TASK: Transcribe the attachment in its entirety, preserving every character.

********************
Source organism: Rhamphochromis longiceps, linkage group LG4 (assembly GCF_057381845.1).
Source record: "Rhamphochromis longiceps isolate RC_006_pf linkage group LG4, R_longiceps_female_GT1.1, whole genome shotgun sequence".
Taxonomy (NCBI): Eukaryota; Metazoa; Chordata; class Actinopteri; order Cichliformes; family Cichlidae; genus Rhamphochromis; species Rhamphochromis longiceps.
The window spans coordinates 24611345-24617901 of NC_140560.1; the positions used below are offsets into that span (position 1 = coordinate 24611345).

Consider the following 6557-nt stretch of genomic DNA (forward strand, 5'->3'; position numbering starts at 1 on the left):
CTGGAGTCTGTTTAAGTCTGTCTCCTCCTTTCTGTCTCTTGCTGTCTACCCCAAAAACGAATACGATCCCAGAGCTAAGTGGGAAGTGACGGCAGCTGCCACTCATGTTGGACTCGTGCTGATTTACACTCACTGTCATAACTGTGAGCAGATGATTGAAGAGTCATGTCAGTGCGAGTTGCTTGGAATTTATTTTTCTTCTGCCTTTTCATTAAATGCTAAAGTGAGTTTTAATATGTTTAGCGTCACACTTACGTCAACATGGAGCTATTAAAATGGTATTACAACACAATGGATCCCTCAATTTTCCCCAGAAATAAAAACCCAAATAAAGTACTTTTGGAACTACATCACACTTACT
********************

Source organism: Rhamphochromis longiceps, linkage group LG4 (assembly GCF_057381845.1).
Source record: "Rhamphochromis longiceps isolate RC_006_pf linkage group LG4, R_longiceps_female_GT1.1, whole genome shotgun sequence".
Taxonomy (NCBI): Eukaryota; Metazoa; Chordata; class Actinopteri; order Cichliformes; family Cichlidae; genus Rhamphochromis; species Rhamphochromis longiceps.
The window spans coordinates 24611345-24617901 of NC_140560.1; the positions used below are offsets into that span (position 1 = coordinate 24611345).

Consider the following 6557-nt stretch of genomic DNA (forward strand, 5'->3'; position numbering starts at 1 on the left):
CTGGAGTCTGTTTAAGTCTGTCTCCTCCTTTCTGTCTCTTGCTGTCTACCCCAAAAACGAATACGATCCCAGAGCTAAGTGGGAAGTGACGGCAGCTGCCACTCATGTTGGACTCGTGCTGATTTACACTCACTGTCATAACTGTGAGCAGATGATTGAAGAGTCATGTCAGTGCGAGTTGCTTGGAATTTATTTTTCTTCTGCCTTTTCATTAAATGCTAAAGTGAGTTTTAATATGTTTAGCGTCACACTTACGTCAACATGGAGCTATTAAAATGGTATTACAACACAATGGATCCCTCAATTTTCCCCAGAAATAAAAACCCAAATAAAGTACTTTTGGAACTACATCACACTTACT